Smart infrastructure. On roadways, AIoT cameras can detect a vehicle traveling in the wrong direction and trigger a roadside unit to notify the wrong-way driver as well as other nearby motorists through dynamic message signs, flashing beacons, or by broadcasting safety messages to smart vehicles. These capabilities provide a real-time safety solution and enable drivers to take action earlier. This same type of system can also alert to slow or stopped vehicles, queues at exit ramps, objects in the road, and other traffic events.
Video sensors can also classify objects as cars, trucks, bicycles, and pedestrians, and detect speed and trajectory – continuously collecting real-time data. Armed with this valuable information, city traffic planning directors and senior traffic engineers can analyze flow patterns on networks of roadways for implementing new policies that result in safer and more efficient intersections.
The latest software founded on deep neural network-based video analytics can even distinguish and classify vehicles in congested scenes. The software can count overlapping vehicles queued at traffic lights or in dense traffic jams, while ignoring common disturbances caused by vehicle headlights, shadows, extreme weather, and sun glare and reflections. With high precision detection, accuracy levels extend beyond 95 percent.
In addition, cities or parking lot managers can take advantage of AIoT video systems to determine how long a vehicle remains in a time-limited space, and alert to vehicles exceeding a certain time threshold to boost revenue streams from parking violations.
This same concept applies at the airport curbside for passenger drop-off and pick up where vehicle-parking time is restricted. AIoT video systems can detect and alert law enforcement to vehicles parked for longer than the maximum time limit.
In lots, cameras can count the number of open parking spaces, or track ingress and egress, and relay this data to the video and parking management systems. Sharing this information and alternative parking locations on a dynamic message sign can help drivers find open parking faster to reduce traffic congestion and emissions.
They can also gather data at airports, where traffic flow and plane status awareness is critical. Data collected could include information on how long an airplane parks at a terminal, the time it takes to load passengers’ luggage, or how long it takes to refuel a plane. This information helps speed the turnaround time for passengers and aircraft, improving efficiencies at the airport, and reducing costs for airlines.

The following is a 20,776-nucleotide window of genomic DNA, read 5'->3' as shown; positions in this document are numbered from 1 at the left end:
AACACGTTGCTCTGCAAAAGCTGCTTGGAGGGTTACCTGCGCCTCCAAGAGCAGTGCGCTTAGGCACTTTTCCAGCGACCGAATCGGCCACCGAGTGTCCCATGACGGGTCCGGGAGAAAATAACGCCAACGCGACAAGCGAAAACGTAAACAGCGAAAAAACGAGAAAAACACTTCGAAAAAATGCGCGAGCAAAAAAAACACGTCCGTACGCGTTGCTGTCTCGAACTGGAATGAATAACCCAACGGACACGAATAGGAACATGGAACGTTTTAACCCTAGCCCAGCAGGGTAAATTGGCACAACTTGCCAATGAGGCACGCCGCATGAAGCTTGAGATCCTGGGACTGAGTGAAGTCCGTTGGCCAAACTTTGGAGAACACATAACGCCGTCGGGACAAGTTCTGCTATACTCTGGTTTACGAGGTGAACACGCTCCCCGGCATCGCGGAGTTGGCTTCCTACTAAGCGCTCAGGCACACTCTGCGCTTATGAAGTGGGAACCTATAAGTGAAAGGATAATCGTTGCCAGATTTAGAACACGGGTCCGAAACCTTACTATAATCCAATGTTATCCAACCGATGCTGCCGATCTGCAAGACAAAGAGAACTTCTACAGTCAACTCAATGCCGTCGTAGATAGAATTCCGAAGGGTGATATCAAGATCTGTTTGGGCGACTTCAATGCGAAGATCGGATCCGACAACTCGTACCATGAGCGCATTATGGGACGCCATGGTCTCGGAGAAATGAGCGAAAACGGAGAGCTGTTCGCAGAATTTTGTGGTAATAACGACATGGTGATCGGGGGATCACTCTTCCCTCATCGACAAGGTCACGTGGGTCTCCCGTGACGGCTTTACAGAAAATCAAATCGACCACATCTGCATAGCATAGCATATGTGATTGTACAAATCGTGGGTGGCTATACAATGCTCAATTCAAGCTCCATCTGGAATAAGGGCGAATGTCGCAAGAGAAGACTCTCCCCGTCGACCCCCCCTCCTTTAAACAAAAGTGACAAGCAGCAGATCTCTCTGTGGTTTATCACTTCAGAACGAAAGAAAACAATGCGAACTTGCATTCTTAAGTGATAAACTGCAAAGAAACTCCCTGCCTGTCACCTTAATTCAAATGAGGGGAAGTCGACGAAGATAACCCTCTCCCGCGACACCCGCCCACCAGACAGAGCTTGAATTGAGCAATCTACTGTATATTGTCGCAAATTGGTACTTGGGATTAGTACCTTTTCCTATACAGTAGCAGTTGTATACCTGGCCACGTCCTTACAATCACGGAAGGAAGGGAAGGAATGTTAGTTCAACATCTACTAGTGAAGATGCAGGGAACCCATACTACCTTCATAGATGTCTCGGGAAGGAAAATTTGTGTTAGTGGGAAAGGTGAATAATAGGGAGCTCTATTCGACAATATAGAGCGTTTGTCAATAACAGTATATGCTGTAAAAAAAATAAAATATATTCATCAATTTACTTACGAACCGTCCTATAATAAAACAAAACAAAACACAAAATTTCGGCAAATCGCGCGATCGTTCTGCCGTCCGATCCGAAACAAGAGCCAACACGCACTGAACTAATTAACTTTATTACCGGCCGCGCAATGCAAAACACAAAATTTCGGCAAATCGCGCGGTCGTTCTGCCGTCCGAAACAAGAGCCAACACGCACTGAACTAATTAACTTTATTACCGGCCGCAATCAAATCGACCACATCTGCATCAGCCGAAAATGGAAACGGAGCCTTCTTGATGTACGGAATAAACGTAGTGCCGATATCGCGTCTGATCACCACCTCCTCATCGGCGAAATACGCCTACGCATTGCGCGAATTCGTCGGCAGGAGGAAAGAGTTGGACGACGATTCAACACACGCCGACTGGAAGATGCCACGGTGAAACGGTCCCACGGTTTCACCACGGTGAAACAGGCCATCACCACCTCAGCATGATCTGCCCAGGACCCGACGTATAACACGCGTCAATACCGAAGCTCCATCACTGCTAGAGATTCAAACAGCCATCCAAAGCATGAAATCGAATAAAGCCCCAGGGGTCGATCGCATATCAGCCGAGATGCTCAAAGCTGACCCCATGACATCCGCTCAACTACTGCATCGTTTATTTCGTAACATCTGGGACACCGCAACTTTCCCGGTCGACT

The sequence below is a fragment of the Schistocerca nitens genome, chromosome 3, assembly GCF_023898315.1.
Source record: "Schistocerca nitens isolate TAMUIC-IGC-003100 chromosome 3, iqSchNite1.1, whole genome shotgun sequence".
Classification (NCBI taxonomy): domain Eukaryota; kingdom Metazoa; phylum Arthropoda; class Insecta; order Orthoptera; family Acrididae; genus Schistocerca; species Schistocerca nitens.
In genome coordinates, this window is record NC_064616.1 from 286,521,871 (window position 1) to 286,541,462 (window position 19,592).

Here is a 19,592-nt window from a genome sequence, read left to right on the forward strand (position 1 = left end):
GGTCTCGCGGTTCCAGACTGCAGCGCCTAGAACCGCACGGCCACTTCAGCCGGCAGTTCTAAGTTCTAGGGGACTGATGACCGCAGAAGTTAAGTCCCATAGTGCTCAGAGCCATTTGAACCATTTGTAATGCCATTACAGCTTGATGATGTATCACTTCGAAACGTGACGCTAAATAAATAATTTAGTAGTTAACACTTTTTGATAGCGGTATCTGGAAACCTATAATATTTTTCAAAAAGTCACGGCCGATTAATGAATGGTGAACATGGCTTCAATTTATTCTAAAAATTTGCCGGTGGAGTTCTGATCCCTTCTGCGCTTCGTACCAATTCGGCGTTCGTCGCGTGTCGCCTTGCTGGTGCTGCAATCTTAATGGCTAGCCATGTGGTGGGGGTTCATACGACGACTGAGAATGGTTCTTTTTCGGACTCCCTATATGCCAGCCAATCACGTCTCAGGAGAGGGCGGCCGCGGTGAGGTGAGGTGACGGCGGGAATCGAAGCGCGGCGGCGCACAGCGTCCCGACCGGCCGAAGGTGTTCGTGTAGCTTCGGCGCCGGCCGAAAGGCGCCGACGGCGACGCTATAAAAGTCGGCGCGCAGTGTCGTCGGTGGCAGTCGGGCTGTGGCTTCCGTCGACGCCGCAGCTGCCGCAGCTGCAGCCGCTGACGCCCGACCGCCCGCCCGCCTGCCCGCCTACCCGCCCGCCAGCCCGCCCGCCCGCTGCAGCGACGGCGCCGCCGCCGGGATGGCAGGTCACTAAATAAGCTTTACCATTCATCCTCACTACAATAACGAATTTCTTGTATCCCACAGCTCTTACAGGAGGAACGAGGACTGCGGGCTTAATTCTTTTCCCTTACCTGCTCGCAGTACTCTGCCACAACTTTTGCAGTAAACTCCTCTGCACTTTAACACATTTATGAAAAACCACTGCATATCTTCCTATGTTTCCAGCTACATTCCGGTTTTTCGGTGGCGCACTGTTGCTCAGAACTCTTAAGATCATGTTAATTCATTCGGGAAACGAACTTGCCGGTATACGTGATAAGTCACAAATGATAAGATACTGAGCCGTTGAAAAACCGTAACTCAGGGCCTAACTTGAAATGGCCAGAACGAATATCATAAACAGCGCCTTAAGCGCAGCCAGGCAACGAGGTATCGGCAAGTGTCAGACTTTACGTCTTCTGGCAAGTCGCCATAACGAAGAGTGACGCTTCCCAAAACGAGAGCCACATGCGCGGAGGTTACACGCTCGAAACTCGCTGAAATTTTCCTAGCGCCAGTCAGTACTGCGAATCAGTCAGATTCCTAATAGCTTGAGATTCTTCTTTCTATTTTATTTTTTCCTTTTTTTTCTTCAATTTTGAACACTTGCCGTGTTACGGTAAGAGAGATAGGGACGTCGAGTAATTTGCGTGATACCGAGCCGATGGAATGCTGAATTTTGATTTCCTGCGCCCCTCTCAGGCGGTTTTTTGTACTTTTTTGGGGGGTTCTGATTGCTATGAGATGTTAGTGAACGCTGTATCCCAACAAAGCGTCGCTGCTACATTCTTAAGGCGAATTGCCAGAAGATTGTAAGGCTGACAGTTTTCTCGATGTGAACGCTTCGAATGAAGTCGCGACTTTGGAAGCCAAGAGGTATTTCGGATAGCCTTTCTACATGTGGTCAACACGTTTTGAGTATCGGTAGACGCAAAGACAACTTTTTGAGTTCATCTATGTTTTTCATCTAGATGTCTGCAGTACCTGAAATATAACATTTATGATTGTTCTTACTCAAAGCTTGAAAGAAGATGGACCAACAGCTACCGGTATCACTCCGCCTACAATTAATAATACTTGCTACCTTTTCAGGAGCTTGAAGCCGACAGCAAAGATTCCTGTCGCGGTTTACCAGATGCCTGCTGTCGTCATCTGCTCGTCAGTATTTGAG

Transforming data into intelligence
Capturing the vast amount of raw data and funneling it into a platform that transforms it into intelligence is essential. This transformation is key to enabling both automated and human decisions. As AI technologies continue to grow, applications are quickly evolving, powering new abilities every day.
AIoT software supports informed decision-making by consolidating and augmenting data from multiple cameras into actionable insights. Users can establish a decision center using software, giving them a single, clear dashboard for evaluation. Dashboards can help users identify unforeseen, unwanted, or future situations faster and more reliably – enabling a response before potential situations occur. They can also deliver business intelligence beyond security.
Capturing data and using AIoT cameras to trigger other systems requires high-quality images to ensure reliability and accuracy. Quality images are essential even in situations where objects are moving, or there are poor lighting conditions or other adverse conditions. If image quality is lacking, the accuracy of the data is at risk, as is any video evidence.
AI technology now in used must also be robust enough to differentiate between genuine events and false triggers such as snow, moving trees, rain, hail, and water reflections that can make video data difficult to interpret. It should also be able to retain information on user-defined objects and situations and refer to these new learnings when processing scenes.
Extending AI to audio
In some cases, video sensors alone may not be enough to provide the needed detection and situational awareness for critical events. Combining audio and video sensors with AI can facilitate a faster response. Audio analytics built in to the camera can recognize and identify the unique audio signatures of sounds like glass breaking, aggressive voices, and gunshots. It can assist operators in detecting, classifying, and locating the direction of the source of an audio event to help security personnel quickly know where and how to respond.
AI drives innovation
As the proliferation of AIoT video systems grows, integrators must anticipate how they will change user preferences. System integrators who understand the full potential and capabilities of AIoT products and software can provide their customers with predictive, sustainable, and trusted solutions that address the challenges users face in their businesses and organizations.
This article originally appeared in the January / February 2022 issue of Security Today.
Paul Garms is the Director of Regional Marketing for Bosch Video Systems in North America.